WARNING: This documentation is for an old version of mithril! Please see the current docs for more accurate info.

How Should Code Be Organized

While Mithril doesn't dictate how to organize your code, it does provide some recommendations for structuring it.

As a rule of thumb, controllers should not change model entity properties on an individual basis.

Data manipulation should be done in model classes, such that controllers never have entities lying around in temporarily invalid states.

Mithril's design strongly encourages all entity logic to be handled in atomic model layer methods (in the sense of entity state stability).

In fact, unavoidable abstraction leaks (such as network-bound asynchrony) are laid out in such a way as to make idiomatic code organization elegant, and conversely, to make it so that the abstraction leak problems themselves discourage attempts to misplace entity logic in the controller.

This design decision comes from experience with DRY and the "bus factor" of large, highly relational model layers.

This is in stark contrast to the ActiveRecord pattern of other frameworks, where model entities are largely object representations of database entities and these entities are manipulated in controllers in an ad-hoc field-by-field fashion, and then "committed" via a save method.

Because Mithril encourages all entity logic to be done in the model layer, it's idiomatic to create modules with model-level classes that deal specifically with relationships between entities, when there isn't already a model entity that can logically hold the relational business logic.

Models are also responsible for centralizing tasks such as filtering of entity lists and validation routines, so that access to these methods is available across the application.

DOM manipulation should be done in the view via m() and config. Controllers may explicitly call m.redraw, but, if possible, it's preferable to abstract this into a service which integrates with Mithril's auto-redrawing system (see m.startComputation / m.endComputation). You should avoid instantiating controller classes from views.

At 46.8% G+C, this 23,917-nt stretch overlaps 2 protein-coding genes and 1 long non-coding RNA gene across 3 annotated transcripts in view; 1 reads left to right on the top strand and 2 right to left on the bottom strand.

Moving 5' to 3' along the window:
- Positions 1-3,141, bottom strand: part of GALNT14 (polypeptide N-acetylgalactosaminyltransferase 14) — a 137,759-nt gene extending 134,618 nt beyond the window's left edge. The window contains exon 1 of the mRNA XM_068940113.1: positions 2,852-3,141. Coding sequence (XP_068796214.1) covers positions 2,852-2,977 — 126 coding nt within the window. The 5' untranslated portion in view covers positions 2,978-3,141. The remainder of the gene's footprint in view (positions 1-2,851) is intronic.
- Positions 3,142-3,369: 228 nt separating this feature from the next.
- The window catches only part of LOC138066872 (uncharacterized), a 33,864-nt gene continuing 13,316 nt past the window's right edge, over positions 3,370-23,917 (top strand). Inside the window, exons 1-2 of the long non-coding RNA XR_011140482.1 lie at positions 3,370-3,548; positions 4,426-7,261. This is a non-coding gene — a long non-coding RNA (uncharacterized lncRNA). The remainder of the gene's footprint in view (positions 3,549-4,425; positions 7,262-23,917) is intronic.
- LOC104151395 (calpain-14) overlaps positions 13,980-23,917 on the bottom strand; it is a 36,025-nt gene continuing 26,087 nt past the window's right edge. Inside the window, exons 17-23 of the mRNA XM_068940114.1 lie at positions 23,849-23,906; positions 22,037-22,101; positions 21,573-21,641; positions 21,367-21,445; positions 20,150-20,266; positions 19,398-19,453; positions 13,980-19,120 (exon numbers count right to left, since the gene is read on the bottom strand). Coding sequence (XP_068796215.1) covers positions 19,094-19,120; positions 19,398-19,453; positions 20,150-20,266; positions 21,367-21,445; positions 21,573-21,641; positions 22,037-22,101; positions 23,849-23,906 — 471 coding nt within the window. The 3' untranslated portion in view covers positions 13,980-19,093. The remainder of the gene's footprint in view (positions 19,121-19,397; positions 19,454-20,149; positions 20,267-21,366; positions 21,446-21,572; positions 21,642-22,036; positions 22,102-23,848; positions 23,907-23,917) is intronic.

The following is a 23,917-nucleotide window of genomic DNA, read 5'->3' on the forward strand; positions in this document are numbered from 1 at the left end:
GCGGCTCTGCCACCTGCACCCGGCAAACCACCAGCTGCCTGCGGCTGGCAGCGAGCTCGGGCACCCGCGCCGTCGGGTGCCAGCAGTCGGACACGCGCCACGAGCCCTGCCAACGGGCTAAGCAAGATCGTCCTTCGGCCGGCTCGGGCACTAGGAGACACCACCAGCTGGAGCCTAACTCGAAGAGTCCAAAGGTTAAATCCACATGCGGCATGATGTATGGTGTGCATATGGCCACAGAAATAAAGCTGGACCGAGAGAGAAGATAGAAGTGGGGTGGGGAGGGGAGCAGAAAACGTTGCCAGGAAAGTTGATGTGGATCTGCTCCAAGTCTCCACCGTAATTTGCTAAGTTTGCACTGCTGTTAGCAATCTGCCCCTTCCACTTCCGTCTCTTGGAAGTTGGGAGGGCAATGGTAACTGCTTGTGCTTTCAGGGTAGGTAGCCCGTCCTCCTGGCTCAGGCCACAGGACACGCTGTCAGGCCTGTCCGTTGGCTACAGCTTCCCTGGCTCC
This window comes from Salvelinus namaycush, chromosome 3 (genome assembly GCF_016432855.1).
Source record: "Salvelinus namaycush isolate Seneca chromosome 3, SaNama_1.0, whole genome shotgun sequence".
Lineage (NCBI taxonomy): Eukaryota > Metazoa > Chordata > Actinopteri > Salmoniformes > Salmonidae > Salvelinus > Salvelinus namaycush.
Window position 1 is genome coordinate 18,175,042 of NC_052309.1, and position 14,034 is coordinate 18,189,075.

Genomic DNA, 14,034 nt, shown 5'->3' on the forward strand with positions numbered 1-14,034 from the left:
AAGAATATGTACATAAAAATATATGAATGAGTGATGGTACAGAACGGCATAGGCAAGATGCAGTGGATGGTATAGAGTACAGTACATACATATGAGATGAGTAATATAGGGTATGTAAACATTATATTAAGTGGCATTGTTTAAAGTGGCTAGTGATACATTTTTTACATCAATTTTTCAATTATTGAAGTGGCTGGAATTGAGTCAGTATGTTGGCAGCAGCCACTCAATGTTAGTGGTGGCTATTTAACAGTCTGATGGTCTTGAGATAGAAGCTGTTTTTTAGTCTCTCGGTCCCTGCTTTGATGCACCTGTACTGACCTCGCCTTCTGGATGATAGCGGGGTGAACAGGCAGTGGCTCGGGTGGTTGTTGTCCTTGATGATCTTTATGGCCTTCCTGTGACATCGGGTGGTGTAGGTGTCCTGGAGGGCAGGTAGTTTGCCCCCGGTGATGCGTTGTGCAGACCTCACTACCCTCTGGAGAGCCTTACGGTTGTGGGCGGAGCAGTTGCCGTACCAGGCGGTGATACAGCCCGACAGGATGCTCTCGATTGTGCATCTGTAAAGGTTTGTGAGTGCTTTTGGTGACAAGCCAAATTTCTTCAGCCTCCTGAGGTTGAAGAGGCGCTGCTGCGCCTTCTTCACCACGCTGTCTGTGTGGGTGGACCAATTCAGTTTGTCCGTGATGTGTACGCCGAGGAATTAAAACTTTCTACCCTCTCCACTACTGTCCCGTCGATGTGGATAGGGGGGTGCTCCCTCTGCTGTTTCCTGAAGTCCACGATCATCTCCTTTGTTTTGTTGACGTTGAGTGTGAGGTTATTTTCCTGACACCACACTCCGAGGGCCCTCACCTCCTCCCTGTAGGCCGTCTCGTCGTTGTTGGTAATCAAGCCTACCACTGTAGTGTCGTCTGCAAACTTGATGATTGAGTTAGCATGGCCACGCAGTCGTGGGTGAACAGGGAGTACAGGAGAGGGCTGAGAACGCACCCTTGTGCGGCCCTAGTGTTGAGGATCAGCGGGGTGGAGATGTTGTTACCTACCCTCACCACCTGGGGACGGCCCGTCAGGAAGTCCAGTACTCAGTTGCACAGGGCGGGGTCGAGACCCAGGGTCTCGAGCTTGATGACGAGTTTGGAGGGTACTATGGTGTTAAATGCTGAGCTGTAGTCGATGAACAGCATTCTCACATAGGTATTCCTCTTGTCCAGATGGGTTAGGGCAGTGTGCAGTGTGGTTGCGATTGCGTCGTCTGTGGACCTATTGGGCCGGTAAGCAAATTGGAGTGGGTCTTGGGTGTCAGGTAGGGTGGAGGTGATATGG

File Separation

The examples in this site usually conflate different MVC layers together for the sake of readability, but normally it's recommended that each layer on a module be in different files. For example:

var app = {};

app.PageList = function() {
    return m.request({method: "GET", url: "pages.json"});

app.vm = {};
app.vm.init = function() {
    this.pages = new app.PageList();
app.controller = function() {
app.view = function() {
    return app.vm.pages().map(function(page) {
        return m("a", {href: page.url}, page.title);

You can use task automation tools such as GruntJS to concatenate the files back together for production.

Typically, when separating MVC layers, it's common that the namespace declaration be in the model layer, since this is usually the most used dependency for the other layers.

You may choose to declare the namespace in a separate file or have the build system generate it on demand, instead.

You should avoid grouping classes by the MVC layer they belong to, i.e. don't create three files called model.js, controllers.js and views.js.

That organization pattern needlessly ties unrelated aspects of the application together and dilutes the clarity of modules.

Usage of m.redraw

m.redraw is a method that allows you to render a template outside the scope of Mithril's auto-redrawing system.

Calling this method while using m.mount or m.route should only be done if you have recurring asynchronous view updates (i.e. something that uses setInterval).

If you're integrating other non-recurring services (e.g. calling setTimeout), you should use m.startComputation / m.endComputation instead.

This is the most potentially expensive method in Mithril and should not be used at a rate faster than the rate at which the native requestAnimationFrame method fires (i.e. the rate at which browsers are comfortable calling recurring rendering-intensive code). Typically, this rate is around 60 calls per second.

If you call this method more often than that, Mithril may ignore calls or defer them to the next browser repaint cycle.

If calls are more expensive than a repaint window, the browser may drop frames, resulting in choppy animations. It's your responsibility to make sure single iterations of animation rendering code don't take longer than 16ms (for a frequency of 60 frames-per-second).

In addition, note that template performance, both in Mithril templates as well as in general, is dependent on markup complexity. You are responsible for ensuring that templates aren't too big to render efficiently.

Usage of keys

If you need to sort lists, or delete items from them, or splice them in any way, you should use the key attribute to maintain referential integrity between the data and the DOM.

Not using keys still works in some cases, but might trigger more expensive code paths within the redrawing algorithm.